hΩ_{h} there exist δ = δ(x) > 0, L = L(x) > 0 such that

f is Lipschitz on B(x, δ) with ratio L, and hence semiconcave on B(x, δ). (2.6)

Consequently,

(3) f is a.e. Fr´echet differentiable and admits a second order Taylor expansion around a.e. point of its domain.

Moreover, the set of points where the graph of f is nonsmooth has small Hausdorff dimen- sion. More precisely, for every k = 1, . . . , N , the set{x ∈ int dom(f) | the dimension of

∂^{P}f (x) is ≥ k} is countably H^{N}^{−k}-rectifiable.

This result is essentially Theorem 5.1 in [9].

For any set K⊂ R^{N}, we denote by K^{c} the complement of K, i.e., R^{N} \ K.

Definition 2.2 Let K ⊂ R^{N} be closed and let ρ > 0 be given. We say that K satisfies
the external sphere condition with radius ρ if for all x∈ bdryK there exists v ∈ NK^{P}(x),
v 6= 0, which is realized by a ball of radius ρ. We say also that K satisfies the internal
sphere condition with radius ρ if K^{c} satisfies the external sphere condition with radius
ρ, namely for all x∈ bdryK there exists v ∈ N_{K}^{P}^{c}(x), v 6= 0, which is realized by a ball
of radius ρ.

Obviously the complement of an open convex set satisfies the internal sphere condition of radius ρ for any ρ > 0. A comparison between the external sphere condition and ϕ-convexity was performed in [17].

2.2 Control Theory: Generalities.

We consider throughout the paper a nonlinear control system of the form

˙y(t) = f (y(t), u(t)) a.e.

u(t) ∈ U a.e.

y(0) = x,

(2.7)

where the Lipschitz function f : R^{N} × U −→ R^{N} and the control set U, a compact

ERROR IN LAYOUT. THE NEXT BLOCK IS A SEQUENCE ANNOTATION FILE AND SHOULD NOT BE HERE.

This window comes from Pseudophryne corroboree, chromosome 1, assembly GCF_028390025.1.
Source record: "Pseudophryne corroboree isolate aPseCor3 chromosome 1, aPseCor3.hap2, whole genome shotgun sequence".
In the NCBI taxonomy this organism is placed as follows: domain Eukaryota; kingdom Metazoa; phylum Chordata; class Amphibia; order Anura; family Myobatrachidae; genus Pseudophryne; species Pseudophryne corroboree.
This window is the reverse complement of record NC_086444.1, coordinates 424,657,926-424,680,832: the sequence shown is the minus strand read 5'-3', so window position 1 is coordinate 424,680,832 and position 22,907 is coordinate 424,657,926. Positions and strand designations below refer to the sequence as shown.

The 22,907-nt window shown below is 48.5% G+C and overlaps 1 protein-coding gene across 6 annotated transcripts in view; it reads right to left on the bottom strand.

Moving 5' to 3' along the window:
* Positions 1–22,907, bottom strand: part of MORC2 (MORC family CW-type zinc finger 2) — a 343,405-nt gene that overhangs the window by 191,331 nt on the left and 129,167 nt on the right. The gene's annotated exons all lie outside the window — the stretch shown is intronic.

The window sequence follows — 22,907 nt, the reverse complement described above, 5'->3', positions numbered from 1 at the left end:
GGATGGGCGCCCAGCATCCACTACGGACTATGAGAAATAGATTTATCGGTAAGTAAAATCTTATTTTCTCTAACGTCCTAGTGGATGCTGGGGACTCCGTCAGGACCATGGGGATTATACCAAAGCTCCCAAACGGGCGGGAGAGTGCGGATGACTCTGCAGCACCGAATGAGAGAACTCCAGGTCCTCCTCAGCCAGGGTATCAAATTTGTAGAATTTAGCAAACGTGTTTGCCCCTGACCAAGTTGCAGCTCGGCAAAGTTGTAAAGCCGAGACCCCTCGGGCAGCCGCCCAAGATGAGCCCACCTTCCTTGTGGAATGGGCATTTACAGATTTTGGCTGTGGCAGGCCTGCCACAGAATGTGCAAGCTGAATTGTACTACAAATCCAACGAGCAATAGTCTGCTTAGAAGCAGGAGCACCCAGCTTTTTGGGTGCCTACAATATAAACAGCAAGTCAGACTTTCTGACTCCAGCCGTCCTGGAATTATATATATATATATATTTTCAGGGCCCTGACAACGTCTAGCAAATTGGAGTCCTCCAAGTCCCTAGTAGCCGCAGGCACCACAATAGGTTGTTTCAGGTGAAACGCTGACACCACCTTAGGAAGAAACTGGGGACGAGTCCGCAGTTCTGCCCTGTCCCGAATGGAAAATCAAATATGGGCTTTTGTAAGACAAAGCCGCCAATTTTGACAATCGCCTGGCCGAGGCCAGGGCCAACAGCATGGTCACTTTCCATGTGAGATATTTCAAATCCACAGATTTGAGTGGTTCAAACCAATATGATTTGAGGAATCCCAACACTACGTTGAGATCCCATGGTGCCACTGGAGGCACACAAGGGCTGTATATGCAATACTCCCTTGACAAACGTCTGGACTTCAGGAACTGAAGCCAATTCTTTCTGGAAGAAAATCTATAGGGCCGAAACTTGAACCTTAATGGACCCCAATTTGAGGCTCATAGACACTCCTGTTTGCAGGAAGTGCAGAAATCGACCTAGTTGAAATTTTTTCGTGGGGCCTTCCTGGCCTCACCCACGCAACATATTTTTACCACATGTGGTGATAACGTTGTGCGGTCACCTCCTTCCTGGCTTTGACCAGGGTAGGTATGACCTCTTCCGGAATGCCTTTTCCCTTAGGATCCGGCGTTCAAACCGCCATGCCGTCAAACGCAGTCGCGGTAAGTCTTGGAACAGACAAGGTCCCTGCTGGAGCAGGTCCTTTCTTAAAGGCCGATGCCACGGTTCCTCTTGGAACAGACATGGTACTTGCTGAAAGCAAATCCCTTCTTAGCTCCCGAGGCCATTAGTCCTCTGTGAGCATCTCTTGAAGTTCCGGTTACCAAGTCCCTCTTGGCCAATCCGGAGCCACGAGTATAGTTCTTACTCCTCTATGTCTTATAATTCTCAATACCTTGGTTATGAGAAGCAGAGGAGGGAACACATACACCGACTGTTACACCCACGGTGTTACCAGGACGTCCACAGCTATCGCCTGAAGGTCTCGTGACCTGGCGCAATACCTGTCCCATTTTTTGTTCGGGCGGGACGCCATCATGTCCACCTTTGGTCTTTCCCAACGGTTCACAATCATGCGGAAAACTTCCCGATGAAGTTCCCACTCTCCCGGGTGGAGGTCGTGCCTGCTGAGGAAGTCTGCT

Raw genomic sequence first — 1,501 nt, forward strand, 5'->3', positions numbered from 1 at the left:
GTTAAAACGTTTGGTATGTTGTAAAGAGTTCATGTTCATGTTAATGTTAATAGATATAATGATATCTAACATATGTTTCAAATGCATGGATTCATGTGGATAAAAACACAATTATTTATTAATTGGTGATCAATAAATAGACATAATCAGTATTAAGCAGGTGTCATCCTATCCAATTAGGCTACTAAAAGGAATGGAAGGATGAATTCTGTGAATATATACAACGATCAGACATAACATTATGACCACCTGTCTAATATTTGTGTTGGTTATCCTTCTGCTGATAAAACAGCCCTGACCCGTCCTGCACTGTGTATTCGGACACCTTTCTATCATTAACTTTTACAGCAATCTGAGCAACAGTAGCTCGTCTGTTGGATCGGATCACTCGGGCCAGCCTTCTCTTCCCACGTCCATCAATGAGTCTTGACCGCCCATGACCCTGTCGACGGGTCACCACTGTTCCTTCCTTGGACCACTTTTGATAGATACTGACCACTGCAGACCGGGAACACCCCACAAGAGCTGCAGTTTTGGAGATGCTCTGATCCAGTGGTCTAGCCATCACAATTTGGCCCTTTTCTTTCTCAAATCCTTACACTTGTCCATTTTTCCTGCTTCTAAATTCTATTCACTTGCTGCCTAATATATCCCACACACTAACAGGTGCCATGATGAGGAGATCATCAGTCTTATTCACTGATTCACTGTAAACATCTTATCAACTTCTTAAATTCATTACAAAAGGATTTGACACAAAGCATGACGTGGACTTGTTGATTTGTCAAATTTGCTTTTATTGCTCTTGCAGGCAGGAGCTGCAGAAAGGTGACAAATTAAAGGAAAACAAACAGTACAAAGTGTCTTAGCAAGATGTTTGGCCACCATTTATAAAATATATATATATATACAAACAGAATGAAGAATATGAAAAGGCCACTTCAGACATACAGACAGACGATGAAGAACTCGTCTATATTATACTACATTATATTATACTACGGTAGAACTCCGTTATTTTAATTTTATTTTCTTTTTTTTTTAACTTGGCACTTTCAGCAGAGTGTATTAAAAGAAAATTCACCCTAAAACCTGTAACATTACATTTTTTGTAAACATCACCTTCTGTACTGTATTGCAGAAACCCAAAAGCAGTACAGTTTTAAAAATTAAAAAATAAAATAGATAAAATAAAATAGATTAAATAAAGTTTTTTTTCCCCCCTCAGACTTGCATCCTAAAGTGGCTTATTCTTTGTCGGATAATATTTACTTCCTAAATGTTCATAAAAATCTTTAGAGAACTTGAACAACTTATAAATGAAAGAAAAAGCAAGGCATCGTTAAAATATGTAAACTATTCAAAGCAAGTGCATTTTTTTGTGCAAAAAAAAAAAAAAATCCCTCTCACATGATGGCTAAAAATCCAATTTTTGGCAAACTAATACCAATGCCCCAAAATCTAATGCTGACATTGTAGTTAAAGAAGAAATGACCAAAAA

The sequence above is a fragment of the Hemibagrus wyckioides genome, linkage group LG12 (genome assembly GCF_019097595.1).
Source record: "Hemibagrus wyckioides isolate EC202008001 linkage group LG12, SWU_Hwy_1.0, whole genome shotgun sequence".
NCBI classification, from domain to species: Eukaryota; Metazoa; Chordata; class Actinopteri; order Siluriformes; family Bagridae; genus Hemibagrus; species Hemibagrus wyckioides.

nonempty subset of R^{m}, are given. We denote byUad the set of admissible controls, i.e.,
the measurable functions u : R→ R^{m}, such that u(t) ∈ U a.e. For any u(·) ∈ Uad, the
unique Carath´eodory solution of (2.7) is denoted by y^{x,u}(·).

The adjoint vectors associated with a trajectory y^{x,u}(·) can be represented using the
fundamental solution matrix M (·, x, u) of the linear equation

˙p(t) = Dxf (y^{x,u}(t), u(t)) p(t), p(0) = I^{N}^{×N}. (2.8)
We also define M^{−1}(·, x, u) to be the fundamental solution matrix of the time reversed
adjoint equation

˙q(t) =−q(t) Dxf (y^{x,u}(t), u(t)), q(0) = I^{N}^{×N}. (2.9)
Suppose we are now given a closed nonempty set S ⊂ R^{N}, which is called the target.

For a fixed x∈ R^{N}\ S, we define

θ(x, u) := min {t ≥ 0 | y^{x,u}(t)∈ S}.

Of course, θ(x, u) ∈ (0, +∞], and θ(x, u) is the time taken for the trajectory y^{x,u}(·) to
reachS, provided θ(x, u) < +∞. The minimum time T (x) to reach S from x is defined
by

T (x) := inf {θ(x, u) | u(·) ∈ Uad}. (2.10) In general, an optimal trajectory, i.e., a trajectory which attains the infimum in (2.10) does not exist. Therefore, we need also to consider minimizing sequences and limiting optimal trajectories steering x to the targetS. In particular, we will consider the limits of end-points (thus belonging toS) of minimizing sequences of trajectories. More precisely,

Sx = {¯x ∈ S | there exist sequences {xn} ⊂ S^{c} and {¯un(·)} ⊂ Uad such that
x_{n}→ x, θ(xn, ¯u_{n})→ T (x), y^{x}^{n}^{,¯}^{u}^{n}(θ(x_{n}, ¯u_{n}))→ ¯x}.

Observe that if T (x) < +∞, then ∅ 6= S^{x} ⊆ bdryS.

For any ¯x∈ Sx we define also

Ux¯ = {{¯un(·)} ⊂ Uad | there exists a sequence {xn} satisfying
xn→ x, θ(xn, ¯un)→ T (x), and y^{x}^{n}^{,¯}^{u}^{n}(θ(xn, ¯un))→ ¯x},

i. e., the set of minimizing sequences of controls steering x to ¯x. Together withU¯x we define also

Tx¯ = {{y^{x}^{n}^{,¯}^{u}^{n}(·)} | x^{n}→ x, ¯u^{n}∈ Uad,

θ(xn, ¯un)→ T (x), and y^{x}^{n}^{,¯}^{u}^{n}(θ(xn, ¯un))→ ¯x},

i. e., the set of trajectories corresponding to minimizing sequences of controls steering x to ¯x.

Correspondingly, the limiting adjoint trajectories related to minimizing sequences of controls are defined by the following

M¯x= {M : [0, T (x)] → M^{N}^{×N} | ∃ {y^{x}^{n}^{,¯}^{u}^{n}(·)} ⊂ Tx¯ such that